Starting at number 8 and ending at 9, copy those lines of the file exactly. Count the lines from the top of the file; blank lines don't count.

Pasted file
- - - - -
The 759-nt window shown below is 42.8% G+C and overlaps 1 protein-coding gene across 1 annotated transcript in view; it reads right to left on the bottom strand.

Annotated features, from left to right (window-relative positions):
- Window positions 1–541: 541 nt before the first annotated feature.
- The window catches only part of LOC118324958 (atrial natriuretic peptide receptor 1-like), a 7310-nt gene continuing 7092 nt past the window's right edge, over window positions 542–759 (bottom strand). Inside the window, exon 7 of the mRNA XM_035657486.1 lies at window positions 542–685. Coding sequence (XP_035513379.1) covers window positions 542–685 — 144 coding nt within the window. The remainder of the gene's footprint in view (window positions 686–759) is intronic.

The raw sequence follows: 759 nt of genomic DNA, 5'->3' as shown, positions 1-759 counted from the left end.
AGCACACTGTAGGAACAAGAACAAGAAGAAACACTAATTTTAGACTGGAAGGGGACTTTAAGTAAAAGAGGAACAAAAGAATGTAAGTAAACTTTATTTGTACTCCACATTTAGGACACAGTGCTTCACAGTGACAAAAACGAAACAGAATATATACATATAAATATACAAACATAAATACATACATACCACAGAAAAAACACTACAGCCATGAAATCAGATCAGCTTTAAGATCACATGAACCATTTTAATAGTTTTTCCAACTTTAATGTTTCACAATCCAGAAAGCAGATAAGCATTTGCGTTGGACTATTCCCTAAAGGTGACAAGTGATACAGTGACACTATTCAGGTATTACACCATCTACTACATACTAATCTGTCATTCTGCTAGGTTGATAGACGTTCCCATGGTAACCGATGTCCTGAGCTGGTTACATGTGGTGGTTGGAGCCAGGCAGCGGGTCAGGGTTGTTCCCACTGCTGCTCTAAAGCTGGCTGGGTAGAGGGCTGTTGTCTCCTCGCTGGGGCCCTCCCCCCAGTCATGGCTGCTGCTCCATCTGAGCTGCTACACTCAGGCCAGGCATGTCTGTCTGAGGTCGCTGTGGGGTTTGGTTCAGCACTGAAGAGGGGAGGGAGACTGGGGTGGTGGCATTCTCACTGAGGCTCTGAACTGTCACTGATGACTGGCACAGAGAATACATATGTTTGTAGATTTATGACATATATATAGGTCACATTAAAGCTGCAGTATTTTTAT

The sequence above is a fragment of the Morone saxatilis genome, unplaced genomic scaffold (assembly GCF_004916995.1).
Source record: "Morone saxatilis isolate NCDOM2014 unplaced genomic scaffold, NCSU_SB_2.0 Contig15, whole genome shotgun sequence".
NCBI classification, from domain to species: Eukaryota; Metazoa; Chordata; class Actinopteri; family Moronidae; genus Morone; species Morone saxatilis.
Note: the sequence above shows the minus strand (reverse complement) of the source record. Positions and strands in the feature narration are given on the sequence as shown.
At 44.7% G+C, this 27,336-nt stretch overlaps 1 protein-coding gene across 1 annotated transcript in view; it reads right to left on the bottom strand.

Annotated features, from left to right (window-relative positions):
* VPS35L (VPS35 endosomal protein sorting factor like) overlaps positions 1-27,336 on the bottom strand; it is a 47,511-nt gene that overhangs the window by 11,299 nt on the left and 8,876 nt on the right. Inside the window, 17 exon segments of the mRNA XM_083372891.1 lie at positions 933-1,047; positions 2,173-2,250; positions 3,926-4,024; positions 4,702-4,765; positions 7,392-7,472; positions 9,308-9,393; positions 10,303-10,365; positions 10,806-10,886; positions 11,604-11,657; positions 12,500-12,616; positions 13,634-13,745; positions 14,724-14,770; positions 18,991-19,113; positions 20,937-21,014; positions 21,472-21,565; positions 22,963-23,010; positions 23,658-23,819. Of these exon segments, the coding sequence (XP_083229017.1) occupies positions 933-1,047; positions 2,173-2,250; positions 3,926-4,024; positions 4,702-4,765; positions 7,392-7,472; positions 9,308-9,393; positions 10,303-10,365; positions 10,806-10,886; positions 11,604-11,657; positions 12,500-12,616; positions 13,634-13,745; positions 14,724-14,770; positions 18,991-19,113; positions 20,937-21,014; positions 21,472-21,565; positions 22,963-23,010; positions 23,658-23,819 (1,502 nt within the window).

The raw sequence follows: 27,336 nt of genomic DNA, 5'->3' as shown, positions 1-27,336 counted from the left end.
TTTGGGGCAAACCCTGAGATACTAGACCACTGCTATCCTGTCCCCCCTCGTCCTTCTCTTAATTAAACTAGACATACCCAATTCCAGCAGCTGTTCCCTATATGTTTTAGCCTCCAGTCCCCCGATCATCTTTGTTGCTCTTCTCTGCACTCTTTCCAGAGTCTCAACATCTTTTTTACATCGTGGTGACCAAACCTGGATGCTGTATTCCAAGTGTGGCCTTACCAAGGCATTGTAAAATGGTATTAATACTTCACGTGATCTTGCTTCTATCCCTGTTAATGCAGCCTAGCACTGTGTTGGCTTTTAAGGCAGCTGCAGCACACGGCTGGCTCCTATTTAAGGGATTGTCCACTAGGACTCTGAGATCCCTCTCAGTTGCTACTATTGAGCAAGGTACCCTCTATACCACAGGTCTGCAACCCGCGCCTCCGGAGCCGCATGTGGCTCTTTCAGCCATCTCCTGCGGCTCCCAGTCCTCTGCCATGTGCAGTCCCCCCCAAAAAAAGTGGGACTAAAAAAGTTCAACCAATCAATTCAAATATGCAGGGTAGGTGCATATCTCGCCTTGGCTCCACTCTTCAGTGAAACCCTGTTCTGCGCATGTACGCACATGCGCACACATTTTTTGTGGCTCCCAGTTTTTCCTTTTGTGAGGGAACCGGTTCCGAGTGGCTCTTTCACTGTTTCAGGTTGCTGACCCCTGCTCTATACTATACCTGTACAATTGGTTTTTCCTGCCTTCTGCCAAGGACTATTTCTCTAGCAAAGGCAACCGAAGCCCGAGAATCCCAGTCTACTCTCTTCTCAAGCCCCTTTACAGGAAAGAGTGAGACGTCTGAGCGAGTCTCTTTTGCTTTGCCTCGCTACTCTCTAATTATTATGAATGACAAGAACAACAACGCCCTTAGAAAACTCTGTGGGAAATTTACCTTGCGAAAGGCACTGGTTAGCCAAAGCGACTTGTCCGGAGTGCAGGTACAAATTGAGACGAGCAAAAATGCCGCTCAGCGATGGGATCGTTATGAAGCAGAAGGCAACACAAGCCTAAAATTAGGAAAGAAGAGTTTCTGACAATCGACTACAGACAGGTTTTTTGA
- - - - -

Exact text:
Source record: "Morone saxatilis isolate NCDOM2014 unplaced genomic scaffold, NCSU_SB_2.0 Contig15, whole genome shotgun sequence".
NCBI classification, from domain to species: Eukaryota; Metazoa; Chordata; class Actinopteri; family Moronidae; genus Morone; species Morone saxatilis.